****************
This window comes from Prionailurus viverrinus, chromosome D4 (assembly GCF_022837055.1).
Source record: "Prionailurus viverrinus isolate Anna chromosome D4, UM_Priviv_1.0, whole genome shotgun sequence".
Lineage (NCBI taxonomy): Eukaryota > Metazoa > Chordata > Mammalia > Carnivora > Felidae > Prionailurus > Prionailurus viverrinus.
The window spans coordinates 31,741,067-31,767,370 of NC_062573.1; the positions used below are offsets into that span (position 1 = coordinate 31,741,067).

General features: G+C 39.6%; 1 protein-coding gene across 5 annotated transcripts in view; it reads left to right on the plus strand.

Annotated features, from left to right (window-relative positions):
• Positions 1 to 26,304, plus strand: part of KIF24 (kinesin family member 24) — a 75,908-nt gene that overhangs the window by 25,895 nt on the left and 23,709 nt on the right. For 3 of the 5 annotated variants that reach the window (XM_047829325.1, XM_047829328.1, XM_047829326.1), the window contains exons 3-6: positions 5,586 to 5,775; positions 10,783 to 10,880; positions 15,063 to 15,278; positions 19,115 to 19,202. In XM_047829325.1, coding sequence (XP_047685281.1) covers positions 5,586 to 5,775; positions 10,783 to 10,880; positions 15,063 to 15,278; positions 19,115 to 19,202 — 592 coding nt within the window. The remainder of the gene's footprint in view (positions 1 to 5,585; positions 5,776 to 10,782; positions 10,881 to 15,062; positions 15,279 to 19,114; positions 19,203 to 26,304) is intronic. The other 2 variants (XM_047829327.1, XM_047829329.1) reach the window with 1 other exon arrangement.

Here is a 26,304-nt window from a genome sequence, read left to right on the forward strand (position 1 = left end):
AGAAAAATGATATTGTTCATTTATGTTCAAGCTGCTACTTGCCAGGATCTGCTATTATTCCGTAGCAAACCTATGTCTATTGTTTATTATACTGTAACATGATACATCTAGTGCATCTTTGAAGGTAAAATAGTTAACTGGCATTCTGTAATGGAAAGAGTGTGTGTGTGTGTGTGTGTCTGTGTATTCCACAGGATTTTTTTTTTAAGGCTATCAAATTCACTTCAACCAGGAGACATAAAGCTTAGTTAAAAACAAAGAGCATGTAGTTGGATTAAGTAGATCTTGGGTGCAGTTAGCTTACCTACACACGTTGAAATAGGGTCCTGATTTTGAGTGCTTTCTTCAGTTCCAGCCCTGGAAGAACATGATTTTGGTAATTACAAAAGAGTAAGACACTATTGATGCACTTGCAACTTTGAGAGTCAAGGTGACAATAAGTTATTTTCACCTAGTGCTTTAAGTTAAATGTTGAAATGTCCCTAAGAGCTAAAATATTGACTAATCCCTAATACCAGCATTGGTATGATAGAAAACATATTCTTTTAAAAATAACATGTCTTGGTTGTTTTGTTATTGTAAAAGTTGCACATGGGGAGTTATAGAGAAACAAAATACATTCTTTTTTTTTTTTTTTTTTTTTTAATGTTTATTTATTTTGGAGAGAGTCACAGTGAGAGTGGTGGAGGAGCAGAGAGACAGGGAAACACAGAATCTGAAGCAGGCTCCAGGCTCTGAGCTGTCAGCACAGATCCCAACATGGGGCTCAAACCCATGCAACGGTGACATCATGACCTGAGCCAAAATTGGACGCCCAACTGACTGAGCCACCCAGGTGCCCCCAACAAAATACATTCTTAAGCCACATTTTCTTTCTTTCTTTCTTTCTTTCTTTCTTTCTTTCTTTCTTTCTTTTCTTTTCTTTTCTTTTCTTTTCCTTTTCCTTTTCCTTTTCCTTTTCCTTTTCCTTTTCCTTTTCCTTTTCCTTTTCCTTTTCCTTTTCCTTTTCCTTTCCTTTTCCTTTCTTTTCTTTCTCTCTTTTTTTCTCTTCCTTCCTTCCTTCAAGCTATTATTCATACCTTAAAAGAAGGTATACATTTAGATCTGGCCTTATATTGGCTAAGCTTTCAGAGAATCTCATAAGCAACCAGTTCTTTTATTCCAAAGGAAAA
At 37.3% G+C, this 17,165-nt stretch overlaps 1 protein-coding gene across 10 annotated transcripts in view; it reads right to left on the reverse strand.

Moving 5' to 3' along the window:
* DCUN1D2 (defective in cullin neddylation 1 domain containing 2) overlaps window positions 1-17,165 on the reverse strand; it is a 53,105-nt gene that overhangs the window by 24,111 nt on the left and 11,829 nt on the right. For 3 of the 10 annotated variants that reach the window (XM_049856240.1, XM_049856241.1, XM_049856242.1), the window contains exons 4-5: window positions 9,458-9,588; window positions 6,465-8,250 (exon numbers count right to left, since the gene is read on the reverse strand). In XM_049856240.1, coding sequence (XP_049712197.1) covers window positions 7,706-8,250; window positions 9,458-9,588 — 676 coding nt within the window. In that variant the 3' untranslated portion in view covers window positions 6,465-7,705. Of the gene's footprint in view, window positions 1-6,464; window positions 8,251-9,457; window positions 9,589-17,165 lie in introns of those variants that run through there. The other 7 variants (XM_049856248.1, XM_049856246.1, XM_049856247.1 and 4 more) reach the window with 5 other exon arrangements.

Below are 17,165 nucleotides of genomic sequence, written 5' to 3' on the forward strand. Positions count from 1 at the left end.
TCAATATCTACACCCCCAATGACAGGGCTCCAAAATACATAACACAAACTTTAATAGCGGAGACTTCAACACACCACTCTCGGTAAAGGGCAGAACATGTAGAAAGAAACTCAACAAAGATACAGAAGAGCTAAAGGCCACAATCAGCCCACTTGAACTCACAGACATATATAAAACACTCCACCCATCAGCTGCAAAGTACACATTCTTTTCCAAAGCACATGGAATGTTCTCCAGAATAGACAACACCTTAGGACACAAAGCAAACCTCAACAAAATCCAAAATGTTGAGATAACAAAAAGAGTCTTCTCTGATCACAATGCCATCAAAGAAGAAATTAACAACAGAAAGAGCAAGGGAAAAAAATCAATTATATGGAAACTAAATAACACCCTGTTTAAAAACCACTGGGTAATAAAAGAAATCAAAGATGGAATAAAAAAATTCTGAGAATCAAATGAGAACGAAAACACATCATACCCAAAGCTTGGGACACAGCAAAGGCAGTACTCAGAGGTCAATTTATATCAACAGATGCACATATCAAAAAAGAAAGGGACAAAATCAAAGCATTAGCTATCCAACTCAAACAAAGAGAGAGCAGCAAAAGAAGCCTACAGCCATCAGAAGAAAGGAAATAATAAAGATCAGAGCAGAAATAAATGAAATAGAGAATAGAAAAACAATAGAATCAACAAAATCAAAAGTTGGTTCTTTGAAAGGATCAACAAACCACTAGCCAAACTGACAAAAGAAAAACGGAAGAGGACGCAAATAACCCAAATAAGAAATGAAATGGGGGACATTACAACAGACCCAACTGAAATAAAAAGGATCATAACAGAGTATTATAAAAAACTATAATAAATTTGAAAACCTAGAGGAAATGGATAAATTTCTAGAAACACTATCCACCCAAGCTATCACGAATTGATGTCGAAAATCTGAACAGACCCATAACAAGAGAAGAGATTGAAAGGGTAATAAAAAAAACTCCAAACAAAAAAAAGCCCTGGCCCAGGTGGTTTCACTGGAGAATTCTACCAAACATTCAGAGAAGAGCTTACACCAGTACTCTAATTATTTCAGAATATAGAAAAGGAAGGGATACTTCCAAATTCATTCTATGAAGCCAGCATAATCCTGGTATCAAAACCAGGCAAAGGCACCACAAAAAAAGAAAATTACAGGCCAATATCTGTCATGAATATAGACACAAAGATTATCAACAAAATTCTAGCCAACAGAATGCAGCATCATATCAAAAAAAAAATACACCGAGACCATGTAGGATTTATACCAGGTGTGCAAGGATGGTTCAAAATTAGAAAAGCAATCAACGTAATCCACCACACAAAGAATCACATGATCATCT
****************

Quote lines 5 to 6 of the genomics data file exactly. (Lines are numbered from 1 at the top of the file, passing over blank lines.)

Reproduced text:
General features: G+C 39.6%; 1 protein-coding gene across 5 annotated transcripts in view; it reads left to right on the plus strand.

Annotated features, from left to right (window-relative positions):